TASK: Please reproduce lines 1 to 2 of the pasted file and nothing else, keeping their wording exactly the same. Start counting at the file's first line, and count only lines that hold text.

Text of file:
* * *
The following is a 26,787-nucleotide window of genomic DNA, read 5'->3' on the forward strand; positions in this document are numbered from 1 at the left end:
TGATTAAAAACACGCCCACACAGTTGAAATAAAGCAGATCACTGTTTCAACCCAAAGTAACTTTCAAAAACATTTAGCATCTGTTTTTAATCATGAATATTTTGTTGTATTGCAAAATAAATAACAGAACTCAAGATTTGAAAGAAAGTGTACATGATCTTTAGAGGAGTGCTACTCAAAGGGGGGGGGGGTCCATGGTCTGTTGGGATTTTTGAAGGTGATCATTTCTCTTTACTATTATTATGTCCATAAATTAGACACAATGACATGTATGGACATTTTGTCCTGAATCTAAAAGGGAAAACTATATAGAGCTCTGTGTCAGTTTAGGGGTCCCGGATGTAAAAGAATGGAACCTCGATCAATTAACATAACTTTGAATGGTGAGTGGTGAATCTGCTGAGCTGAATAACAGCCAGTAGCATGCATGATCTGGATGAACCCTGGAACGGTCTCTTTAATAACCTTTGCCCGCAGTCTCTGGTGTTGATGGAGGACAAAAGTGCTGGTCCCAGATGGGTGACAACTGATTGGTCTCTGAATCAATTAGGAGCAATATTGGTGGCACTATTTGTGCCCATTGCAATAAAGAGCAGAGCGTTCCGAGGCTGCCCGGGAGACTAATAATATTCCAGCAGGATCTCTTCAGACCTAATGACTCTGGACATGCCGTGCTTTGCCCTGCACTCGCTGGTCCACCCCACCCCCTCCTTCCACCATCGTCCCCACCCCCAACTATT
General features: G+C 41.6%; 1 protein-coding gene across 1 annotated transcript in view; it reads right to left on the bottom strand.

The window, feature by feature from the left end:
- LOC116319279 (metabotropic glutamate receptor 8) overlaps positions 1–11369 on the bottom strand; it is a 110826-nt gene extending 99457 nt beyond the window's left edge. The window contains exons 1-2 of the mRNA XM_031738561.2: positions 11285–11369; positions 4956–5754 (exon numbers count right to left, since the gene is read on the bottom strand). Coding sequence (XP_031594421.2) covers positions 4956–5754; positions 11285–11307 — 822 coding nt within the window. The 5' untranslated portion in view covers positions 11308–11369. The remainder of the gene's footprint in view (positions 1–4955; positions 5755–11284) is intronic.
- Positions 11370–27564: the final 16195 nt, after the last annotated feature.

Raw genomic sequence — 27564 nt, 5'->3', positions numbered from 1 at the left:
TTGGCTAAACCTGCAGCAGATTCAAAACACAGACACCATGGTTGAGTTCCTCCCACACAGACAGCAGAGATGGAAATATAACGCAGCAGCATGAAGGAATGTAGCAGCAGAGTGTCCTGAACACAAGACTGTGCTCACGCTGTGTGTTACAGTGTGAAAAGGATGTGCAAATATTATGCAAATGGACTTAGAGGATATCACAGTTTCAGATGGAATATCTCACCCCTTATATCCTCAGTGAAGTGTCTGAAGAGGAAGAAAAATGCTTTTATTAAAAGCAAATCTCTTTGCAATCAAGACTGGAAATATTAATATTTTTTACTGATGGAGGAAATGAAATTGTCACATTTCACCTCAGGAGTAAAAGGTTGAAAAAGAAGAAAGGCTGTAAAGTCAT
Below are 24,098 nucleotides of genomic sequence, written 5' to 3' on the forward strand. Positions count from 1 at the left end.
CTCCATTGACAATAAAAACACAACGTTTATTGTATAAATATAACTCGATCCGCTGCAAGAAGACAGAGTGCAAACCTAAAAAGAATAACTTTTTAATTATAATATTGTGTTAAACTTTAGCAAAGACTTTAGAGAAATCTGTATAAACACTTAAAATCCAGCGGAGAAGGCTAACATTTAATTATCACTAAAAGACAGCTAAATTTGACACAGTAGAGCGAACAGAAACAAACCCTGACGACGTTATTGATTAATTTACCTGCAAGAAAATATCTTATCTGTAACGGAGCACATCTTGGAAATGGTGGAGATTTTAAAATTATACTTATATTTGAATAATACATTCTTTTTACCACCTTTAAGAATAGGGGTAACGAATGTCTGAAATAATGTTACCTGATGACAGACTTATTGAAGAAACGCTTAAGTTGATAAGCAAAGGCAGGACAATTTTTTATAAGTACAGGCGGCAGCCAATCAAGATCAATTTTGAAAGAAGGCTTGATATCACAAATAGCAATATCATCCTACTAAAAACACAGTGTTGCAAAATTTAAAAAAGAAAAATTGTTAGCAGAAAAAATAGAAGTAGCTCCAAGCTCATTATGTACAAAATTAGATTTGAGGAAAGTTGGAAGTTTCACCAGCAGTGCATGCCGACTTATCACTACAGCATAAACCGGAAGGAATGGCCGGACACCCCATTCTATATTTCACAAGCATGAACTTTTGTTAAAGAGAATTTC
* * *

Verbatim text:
The following is a 26,787-nucleotide window of genomic DNA, read 5'->3' on the forward strand; positions in this document are numbered from 1 at the left end:
TGATTAAAAACACGCCCACACAGTTGAAATAAAGCAGATCACTGTTTCAACCCAAAGTAACTTTCAAAAACATTTAGCATCTGTTTTTAATCATGAATATTTTGTTGTATTGCAAAATAAATAACAGAACTCAAGATTTGAAAGAAAGTGTACATGATCTTTAGAGGAGTGCTACTCAAAGGGGGGGGGGGTCCATGGTCTGTTGGGATTTTTGAAGGTGATCATTTCTCTTTACTATTATTATGTCCATAAATTAGACACAATGACATGTATGGACATTTTGTCCTGAATCTAAAAGGGAAAACTATATAGAGCTCTGTGTCAGTTTAGGGGTCCCGGATGTAAAAGAATGGAACCTCGATCAATTAACATAACTTTGAATGGTGAGTGGTGAATCTGCTGAGCTGAATAACAGCCAGTAGCATGCATGATCTGGATGAACCCTGGAACGGTCTCTTTAATAACCTTTGCCCGCAGTCTCTGGTGTTGATGGAGGACAAAAGTGCTGGTCCCAGATGGGTGACAACTGATTGGTCTCTGAATCAATTAGGAGCAATATTGGTGGCACTATTTGTGCCCATTGCAATAAAGAGCAGAGCGTTCCGAGGCTGCCCGGGAGACTAATAATATTCCAGCAGGATCTCTTCAGACCTAATGACTCTGGACATGCCGTGCTTTGCCCTGCACTCGCTGGTCCACCCCACCCCCTCCTTCCACCATCGTCCCCACCCCCAACTATT